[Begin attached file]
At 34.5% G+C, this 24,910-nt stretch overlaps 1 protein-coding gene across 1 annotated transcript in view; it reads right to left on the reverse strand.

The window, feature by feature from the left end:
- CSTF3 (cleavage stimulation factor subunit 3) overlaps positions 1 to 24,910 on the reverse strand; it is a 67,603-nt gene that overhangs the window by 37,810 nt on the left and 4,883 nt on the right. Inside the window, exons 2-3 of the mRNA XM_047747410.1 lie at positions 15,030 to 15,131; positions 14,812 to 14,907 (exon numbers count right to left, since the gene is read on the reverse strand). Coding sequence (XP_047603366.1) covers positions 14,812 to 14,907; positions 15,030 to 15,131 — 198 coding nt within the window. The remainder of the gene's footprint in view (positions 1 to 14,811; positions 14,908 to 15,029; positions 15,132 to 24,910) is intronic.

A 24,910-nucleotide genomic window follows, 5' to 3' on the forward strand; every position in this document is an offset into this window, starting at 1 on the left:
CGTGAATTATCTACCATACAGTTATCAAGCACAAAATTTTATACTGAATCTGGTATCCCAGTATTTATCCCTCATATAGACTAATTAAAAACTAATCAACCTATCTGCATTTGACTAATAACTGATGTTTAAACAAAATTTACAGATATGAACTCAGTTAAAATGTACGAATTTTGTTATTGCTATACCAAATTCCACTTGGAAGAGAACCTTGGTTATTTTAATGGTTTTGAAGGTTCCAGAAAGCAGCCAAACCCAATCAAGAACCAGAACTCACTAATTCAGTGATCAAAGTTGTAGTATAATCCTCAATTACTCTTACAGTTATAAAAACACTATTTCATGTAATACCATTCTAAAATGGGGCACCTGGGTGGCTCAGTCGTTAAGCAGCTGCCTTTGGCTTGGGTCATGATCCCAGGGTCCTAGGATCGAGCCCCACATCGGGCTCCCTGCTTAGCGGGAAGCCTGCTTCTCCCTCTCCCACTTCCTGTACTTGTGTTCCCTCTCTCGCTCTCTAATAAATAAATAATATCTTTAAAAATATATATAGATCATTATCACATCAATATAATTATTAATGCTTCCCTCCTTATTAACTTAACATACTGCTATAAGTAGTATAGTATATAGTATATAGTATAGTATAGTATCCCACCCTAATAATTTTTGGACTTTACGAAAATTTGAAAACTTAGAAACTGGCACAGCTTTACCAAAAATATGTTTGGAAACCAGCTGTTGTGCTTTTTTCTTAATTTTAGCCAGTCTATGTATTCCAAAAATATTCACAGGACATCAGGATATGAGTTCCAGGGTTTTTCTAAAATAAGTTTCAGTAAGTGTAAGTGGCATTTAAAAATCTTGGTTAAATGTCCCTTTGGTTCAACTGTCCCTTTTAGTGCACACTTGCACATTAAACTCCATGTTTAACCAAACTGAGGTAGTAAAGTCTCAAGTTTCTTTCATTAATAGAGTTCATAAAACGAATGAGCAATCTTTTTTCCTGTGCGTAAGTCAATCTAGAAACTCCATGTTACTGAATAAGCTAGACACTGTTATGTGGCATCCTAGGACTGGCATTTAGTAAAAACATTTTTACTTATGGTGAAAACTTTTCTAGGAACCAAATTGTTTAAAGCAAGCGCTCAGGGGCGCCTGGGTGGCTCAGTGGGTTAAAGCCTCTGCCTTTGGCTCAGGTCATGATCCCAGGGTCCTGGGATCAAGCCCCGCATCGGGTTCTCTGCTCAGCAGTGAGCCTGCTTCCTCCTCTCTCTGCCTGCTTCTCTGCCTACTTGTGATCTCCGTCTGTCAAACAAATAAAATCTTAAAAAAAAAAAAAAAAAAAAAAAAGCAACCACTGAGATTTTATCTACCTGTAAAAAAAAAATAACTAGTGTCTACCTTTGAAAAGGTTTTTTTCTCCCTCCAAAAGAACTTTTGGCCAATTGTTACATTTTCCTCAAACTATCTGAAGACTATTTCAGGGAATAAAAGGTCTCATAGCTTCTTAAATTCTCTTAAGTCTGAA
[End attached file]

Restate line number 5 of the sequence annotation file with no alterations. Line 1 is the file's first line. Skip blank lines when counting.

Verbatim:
CGTGAATTATCTACCATACAGTTATCAAGCACAAAATTTTATACTGAATCTGGTATCCCAGTATTTATCCCTCATATAGACTAATTAAAAACTAATCAACCTATCTGCATTTGACTAATAACTGATGTTTAAACAAAATTTACAGATATGAACTCAGTTAAAATGTACGAATTTTGTTATTGCTATACCAAATTCCACTTGGAAGAGAACCTTGGTTATTTTAATGGTTTTGAAGGTTCCAGAAAGCAGCCAAACCCAATCAAGAACCAGAACTCACTAATTCAGTGATCAAAGTTGTAGTATAATCCTCAATTACTCTTACAGTTATAAAAACACTATTTCATGTAATACCATTCTAAAATGGGGCACCTGGGTGGCTCAGTCGTTAAGCAGCTGCCTTTGGCTTGGGTCATGATCCCAGGGTCCTAGGATCGAGCCCCACATCGGGCTCCCTGCTTAGCGGGAAGCCTGCTTCTCCCTCTCCCACTTCCTGTACTTGTGTTCCCTCTCTCGCTCTCTAATAAATAAATAATATCTTTAAAAATATATATAGATCATTATCACATCAATATAATTATTAATGCTTCCCTCCTTATTAACTTAACATACTGCTATAAGTAGTATAGTATATAGTATATAGTATAGTATAGTATCCCACCCTAATAATTTTTGGACTTTACGAAAATTTGAAAACTTAGAAACTGGCACAGCTTTACCAAAAATATGTTTGGAAACCAGCTGTTGTGCTTTTTTCTTAATTTTAGCCAGTCTATGTATTCCAAAAATATTCACAGGACATCAGGATATGAGTTCCAGGGTTTTTCTAAAATAAGTTTCAGTAAGTGTAAGTGGCATTTAAAAATCTTGGTTAAATGTCCCTTTGGTTCAACTGTCCCTTTTAGTGCACACTTGCACATTAAACTCCATGTTTAACCAAACTGAGGTAGTAAAGTCTCAAGTTTCTTTCATTAATAGAGTTCATAAAACGAATGAGCAATCTTTTTTCCTGTGCGTAAGTCAATCTAGAAACTCCATGTTACTGAATAAGCTAGACACTGTTATGTGGCATCCTAGGACTGGCATTTAGTAAAAACATTTTTACTTATGGTGAAAACTTTTCTAGGAACCAAATTGTTTAAAGCAAGCGCTCAGGGGCGCCTGGGTGGCTCAGTGGGTTAAAGCCTCTGCCTTTGGCTCAGGTCATGATCCCAGGGTCCTGGGATCAAGCCCCGCATCGGGTTCTCTGCTCAGCAGTGAGCCTGCTTCCTCCTCTCTCTGCCTGCTTCTCTGCCTACTTGTGATCTCCGTCTGTCAAACAAATAAAATCTTAAAAAAAAAAAAAAAAAAAAAAAAGCAACCACTGAGATTTTATCTACCTGTAAAAAAAAAATAACTAGTGTCTACCTTTGAAAAGGTTTTTTTCTCCCTCCAAAAGAACTTTTGGCCAATTGTTACATTTTCCTCAAACTATCTGAAGACTATTTCAGGGAATAAAAGGTCTCATAGCTTCTTAAATTCTCTTAAGTCTGAA